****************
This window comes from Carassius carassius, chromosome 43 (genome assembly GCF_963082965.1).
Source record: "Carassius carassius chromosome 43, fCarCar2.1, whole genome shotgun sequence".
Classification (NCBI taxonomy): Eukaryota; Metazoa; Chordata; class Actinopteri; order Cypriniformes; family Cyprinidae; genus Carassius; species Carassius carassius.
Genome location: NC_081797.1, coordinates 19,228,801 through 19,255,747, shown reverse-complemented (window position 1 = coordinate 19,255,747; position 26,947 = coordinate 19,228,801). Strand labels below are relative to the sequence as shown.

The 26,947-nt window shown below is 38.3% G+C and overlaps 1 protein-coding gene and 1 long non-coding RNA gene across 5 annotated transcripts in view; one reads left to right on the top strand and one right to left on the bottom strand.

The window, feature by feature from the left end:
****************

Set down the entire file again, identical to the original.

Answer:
This window comes from Carassius carassius, chromosome 43 (genome assembly GCF_963082965.1).
Source record: "Carassius carassius chromosome 43, fCarCar2.1, whole genome shotgun sequence".
Classification (NCBI taxonomy): Eukaryota; Metazoa; Chordata; class Actinopteri; order Cypriniformes; family Cyprinidae; genus Carassius; species Carassius carassius.
Genome location: NC_081797.1, coordinates 19,228,801 through 19,255,747, shown reverse-complemented (window position 1 = coordinate 19,255,747; position 26,947 = coordinate 19,228,801). Strand labels below are relative to the sequence as shown.

The 26,947-nt window shown below is 38.3% G+C and overlaps 1 protein-coding gene and 1 long non-coding RNA gene across 5 annotated transcripts in view; one reads left to right on the top strand and one right to left on the bottom strand.

The window, feature by feature from the left end: